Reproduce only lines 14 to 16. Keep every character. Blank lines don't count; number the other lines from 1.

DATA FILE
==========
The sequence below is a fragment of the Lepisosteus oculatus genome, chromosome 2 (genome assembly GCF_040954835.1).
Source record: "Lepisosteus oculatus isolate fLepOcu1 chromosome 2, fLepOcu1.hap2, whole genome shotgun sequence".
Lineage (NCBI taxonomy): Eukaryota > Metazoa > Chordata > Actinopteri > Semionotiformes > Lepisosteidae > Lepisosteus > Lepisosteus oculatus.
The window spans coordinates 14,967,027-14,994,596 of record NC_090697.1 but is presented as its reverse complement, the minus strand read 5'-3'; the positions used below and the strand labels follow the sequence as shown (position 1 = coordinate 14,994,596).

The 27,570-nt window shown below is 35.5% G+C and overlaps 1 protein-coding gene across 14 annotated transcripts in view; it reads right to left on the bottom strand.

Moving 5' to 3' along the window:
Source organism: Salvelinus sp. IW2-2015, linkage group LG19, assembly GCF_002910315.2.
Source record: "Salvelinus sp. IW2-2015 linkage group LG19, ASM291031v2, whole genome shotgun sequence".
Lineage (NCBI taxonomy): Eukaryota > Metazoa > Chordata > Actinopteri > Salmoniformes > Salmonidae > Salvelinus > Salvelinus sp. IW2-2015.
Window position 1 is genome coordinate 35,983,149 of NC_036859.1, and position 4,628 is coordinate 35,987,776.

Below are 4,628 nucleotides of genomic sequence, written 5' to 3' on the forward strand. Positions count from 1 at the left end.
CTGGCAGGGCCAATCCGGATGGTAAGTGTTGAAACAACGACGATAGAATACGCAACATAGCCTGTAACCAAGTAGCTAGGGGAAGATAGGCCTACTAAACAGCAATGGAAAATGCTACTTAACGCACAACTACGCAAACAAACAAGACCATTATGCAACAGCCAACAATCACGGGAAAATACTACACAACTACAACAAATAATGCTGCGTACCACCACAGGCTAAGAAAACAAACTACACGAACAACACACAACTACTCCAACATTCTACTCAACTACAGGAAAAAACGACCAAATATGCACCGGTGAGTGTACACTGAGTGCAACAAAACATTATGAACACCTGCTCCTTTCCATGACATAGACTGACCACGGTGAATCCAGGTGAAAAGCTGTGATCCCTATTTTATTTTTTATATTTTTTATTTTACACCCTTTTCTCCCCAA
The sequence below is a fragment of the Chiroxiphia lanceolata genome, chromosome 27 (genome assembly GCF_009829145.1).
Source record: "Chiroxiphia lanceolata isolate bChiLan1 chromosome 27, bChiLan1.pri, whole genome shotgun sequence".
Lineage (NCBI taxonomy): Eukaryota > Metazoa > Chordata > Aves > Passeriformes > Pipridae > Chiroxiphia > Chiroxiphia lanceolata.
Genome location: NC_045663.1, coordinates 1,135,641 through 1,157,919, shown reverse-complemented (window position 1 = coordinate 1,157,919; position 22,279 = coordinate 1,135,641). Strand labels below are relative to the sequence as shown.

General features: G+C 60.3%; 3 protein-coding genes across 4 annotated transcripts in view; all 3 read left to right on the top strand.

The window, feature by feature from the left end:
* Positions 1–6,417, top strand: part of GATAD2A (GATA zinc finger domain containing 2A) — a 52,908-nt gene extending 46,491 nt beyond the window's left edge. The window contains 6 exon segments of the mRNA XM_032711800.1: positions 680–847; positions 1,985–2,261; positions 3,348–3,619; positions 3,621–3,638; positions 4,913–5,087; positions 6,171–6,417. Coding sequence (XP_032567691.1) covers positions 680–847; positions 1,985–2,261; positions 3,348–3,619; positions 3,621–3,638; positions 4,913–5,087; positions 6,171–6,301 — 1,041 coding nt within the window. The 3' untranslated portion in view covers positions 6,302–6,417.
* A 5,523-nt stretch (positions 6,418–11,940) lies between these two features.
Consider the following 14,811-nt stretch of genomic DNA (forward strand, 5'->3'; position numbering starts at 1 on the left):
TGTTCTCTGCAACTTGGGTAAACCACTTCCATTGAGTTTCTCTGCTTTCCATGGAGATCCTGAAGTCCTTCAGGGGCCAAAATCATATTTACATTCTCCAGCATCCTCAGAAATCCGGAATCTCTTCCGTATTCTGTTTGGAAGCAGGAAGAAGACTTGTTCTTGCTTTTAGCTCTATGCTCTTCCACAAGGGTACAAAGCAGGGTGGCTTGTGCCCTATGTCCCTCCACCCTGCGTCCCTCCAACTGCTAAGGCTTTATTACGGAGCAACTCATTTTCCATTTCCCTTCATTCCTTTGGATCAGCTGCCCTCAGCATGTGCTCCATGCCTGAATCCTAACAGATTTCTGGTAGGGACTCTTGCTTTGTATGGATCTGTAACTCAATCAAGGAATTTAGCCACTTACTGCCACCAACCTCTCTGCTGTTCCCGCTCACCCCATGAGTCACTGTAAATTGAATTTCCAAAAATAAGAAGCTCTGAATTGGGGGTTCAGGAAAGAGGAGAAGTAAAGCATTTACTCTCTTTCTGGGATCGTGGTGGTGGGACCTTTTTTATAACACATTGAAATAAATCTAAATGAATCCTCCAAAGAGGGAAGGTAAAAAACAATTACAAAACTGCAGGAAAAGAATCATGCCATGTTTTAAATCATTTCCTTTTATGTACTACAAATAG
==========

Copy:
Source record: "Chiroxiphia lanceolata isolate bChiLan1 chromosome 27, bChiLan1.pri, whole genome shotgun sequence".
Lineage (NCBI taxonomy): Eukaryota > Metazoa > Chordata > Aves > Passeriformes > Pipridae > Chiroxiphia > Chiroxiphia lanceolata.
Genome location: NC_045663.1, coordinates 1,135,641 through 1,157,919, shown reverse-complemented (window position 1 = coordinate 1,157,919; position 22,279 = coordinate 1,135,641). Strand labels below are relative to the sequence as shown.